Here’s a link to the original article.

And listen to my conversation with Sarah:


Who is you? – 1st Draft

My friend Julian Stodd has inspired me do what he calls working out loud, which is, in effect, sharing your works in progress. I thought I’d do the same with some of the writing stuff i’m doing on the prose poetry/flash fiction/aphorism side, beginning with this piece, which was inspired by one of Gregory Corso’s poems from his book The Happy Birthday of Death (I can’t find the specific poem, I’ll cite it when I can).

Gregory Corso, by the way, is probably one of the lesser known, but prominent members of the Beat poets. I was reading interview with Allen Ginsberg, and in the interview, he mentions this particular book of Corso’s. I’m about half way done with it and really enjoying it.

So this has no title yet and is not in it’s final form, which I guess is a long way of saying this is a poem in draft:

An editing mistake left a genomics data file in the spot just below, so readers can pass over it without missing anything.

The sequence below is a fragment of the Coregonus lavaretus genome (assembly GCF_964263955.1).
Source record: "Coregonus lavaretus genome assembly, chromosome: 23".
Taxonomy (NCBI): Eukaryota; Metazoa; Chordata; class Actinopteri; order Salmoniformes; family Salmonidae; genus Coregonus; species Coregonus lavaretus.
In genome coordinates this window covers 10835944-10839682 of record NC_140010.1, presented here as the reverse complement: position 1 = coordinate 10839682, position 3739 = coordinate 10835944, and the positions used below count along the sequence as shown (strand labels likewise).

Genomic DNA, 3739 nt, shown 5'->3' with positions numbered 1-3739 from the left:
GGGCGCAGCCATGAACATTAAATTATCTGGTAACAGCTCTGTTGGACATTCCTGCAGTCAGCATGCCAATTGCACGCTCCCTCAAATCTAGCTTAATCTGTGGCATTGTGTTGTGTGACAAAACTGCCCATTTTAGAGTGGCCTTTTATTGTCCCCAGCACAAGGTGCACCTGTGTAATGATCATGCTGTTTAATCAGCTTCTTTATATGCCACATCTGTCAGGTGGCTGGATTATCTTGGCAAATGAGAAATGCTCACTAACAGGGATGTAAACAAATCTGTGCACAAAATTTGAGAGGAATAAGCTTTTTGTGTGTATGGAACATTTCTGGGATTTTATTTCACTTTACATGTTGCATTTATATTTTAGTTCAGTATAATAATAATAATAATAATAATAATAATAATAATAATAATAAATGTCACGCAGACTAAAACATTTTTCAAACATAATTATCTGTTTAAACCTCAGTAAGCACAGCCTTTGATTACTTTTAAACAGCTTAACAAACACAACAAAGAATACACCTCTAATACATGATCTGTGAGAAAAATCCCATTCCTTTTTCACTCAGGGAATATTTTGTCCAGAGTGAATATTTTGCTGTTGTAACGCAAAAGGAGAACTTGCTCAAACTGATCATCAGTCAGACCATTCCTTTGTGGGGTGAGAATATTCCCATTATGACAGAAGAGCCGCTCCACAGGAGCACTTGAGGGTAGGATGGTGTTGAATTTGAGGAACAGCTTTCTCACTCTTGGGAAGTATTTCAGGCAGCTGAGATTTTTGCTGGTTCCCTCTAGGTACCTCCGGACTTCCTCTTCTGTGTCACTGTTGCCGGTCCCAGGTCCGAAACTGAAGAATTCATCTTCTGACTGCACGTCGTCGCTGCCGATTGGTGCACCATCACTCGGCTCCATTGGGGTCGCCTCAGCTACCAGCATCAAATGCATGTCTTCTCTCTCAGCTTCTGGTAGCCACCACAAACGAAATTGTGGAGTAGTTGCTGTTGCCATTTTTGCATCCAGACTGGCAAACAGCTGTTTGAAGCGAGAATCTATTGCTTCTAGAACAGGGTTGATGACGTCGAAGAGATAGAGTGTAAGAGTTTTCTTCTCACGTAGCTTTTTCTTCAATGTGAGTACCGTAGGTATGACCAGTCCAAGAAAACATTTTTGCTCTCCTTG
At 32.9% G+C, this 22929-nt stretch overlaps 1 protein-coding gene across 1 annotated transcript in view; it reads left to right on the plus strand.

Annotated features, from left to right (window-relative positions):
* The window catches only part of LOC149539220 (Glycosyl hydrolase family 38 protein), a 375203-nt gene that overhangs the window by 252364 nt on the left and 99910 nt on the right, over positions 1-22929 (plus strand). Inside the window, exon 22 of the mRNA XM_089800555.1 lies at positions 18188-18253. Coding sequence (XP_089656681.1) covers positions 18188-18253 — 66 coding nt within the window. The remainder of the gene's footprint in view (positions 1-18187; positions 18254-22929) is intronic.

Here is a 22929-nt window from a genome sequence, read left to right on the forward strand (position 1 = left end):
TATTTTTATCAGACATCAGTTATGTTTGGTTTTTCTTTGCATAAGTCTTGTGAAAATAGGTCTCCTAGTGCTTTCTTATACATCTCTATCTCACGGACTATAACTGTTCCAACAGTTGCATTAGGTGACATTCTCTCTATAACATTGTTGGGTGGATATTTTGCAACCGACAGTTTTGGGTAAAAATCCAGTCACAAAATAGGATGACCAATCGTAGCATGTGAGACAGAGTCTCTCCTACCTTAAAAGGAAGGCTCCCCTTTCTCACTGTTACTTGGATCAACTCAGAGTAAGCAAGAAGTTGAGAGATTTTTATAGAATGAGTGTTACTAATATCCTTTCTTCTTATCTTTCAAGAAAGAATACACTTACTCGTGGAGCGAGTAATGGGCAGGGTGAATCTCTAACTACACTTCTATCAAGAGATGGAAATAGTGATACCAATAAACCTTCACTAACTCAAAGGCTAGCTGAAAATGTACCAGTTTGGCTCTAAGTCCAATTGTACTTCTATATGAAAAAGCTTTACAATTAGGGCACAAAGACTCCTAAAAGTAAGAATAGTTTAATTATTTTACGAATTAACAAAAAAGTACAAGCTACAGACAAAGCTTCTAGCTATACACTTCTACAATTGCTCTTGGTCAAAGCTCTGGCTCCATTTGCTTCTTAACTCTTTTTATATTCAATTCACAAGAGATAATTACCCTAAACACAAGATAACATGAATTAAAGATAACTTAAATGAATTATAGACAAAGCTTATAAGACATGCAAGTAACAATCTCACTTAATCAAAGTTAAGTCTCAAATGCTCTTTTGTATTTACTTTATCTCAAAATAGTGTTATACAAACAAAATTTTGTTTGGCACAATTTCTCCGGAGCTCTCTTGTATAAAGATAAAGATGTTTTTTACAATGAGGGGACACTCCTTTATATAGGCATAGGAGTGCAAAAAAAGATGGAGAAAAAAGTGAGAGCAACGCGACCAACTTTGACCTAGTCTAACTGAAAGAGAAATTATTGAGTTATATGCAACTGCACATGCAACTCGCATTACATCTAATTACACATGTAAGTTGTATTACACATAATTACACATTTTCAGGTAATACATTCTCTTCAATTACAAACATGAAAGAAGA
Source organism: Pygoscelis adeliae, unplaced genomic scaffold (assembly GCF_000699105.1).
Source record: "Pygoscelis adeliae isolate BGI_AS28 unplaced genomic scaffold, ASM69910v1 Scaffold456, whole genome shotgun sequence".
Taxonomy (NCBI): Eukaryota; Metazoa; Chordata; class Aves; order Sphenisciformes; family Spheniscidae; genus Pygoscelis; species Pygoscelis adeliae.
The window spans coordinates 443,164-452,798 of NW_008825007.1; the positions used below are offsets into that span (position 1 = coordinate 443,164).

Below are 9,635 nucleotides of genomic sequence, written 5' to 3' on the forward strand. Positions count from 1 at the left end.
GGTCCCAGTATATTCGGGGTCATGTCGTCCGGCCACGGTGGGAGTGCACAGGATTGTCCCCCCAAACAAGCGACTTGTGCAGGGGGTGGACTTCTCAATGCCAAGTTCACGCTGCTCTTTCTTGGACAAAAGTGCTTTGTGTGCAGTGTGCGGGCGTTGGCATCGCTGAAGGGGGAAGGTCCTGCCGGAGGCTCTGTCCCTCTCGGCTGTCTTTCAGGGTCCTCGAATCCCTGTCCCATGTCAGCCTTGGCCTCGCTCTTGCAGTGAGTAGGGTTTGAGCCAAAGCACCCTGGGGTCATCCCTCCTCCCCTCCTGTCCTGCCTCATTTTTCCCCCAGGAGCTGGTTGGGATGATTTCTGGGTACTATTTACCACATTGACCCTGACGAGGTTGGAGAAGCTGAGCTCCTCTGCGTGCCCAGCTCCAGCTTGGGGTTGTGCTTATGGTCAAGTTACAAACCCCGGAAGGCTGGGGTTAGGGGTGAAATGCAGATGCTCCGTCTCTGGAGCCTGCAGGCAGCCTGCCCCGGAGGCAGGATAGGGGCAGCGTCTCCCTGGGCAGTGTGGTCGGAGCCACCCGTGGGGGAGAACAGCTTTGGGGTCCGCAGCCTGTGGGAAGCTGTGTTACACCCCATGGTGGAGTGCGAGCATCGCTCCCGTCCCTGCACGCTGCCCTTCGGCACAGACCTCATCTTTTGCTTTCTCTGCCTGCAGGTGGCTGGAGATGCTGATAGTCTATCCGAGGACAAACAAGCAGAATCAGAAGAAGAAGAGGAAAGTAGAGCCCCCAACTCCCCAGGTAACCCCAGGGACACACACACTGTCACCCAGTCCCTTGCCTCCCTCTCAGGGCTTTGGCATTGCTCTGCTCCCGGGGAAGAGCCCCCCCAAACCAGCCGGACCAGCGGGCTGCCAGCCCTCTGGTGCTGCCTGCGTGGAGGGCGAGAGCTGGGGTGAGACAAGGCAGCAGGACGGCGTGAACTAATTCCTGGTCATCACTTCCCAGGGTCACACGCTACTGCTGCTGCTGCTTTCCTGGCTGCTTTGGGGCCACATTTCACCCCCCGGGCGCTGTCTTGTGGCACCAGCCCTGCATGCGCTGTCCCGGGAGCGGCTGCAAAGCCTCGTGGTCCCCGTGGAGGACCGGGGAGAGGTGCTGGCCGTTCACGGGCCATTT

Who is you?
Don’t look in the mirror, no-one ever found an answer to that question staring back into their cold dark eyes except maybe the witch who dissed Snow White and gave her a poison apple to eat.

Who is you?
Don’t ask your mother, your father, your sister, your brother or your weird uncle Ernie. They’ll just try to shape you into what they want you to be for them. And then, you’ll end up confused with multiple personalities.

Who is you?
Don’t ask the government. To them, you’re a rounded off number in one statical indicator or another. If you’re lucky, they’ll use you as canon fodder. Otherwise, welcome to the machine, where you turn the tools of productivity until they break your body and your mind.

Who is you?
Don’t ask God. He checked out of the program a long time ago. Some say he got bored of watching man’s inhumanity to man and packed his bags and moved to the other side of the galaxy.

Who is you?
Don’t ask me. If you don’t know by now, the joke is on you. Let that fester in your burnt out skull.

Process: I really just started with the question Who is you? which was a question I found in one of Corso’s poems and the rest just flowed from there.